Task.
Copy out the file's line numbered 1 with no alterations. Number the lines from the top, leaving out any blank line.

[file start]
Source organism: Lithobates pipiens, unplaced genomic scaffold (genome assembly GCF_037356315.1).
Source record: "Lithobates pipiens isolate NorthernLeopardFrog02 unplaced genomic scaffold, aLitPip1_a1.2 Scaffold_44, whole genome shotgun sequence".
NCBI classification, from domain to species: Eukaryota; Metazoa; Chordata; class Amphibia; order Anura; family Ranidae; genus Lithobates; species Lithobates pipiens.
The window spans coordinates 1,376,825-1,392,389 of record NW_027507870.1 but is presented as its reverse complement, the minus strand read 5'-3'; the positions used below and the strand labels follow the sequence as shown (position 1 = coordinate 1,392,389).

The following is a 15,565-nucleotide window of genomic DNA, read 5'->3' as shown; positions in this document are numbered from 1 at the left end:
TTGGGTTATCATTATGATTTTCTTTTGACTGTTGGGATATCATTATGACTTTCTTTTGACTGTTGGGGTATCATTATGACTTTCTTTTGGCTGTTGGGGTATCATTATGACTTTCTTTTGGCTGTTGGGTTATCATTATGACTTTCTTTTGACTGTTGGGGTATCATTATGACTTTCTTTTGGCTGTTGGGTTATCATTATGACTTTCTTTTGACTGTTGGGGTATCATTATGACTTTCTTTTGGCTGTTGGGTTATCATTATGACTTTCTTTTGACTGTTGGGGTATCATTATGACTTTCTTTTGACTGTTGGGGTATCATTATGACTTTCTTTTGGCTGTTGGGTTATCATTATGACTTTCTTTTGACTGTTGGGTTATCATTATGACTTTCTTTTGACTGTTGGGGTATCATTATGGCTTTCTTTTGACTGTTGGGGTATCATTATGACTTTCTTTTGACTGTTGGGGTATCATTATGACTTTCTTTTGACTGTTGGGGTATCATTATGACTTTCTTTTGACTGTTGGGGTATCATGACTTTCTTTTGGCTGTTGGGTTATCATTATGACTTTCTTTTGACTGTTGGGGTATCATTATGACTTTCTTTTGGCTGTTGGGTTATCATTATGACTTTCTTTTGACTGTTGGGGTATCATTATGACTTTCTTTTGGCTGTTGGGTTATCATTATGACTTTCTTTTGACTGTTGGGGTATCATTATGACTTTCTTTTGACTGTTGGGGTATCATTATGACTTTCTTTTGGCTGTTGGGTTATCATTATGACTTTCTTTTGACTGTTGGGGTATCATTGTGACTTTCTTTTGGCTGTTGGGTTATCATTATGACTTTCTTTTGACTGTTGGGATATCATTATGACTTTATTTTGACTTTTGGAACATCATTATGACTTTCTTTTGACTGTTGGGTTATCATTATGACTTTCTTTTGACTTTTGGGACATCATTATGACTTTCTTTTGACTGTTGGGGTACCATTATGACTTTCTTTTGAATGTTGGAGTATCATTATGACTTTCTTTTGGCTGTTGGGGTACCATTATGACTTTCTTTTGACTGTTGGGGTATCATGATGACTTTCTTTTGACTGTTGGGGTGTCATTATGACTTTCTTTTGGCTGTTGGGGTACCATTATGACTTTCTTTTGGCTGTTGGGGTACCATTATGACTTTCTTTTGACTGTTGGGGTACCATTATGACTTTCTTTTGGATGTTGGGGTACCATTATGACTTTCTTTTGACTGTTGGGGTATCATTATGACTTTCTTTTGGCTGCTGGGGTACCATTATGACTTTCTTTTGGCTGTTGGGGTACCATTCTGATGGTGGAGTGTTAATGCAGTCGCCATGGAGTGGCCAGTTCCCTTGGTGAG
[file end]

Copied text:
Source organism: Lithobates pipiens, unplaced genomic scaffold (genome assembly GCF_037356315.1).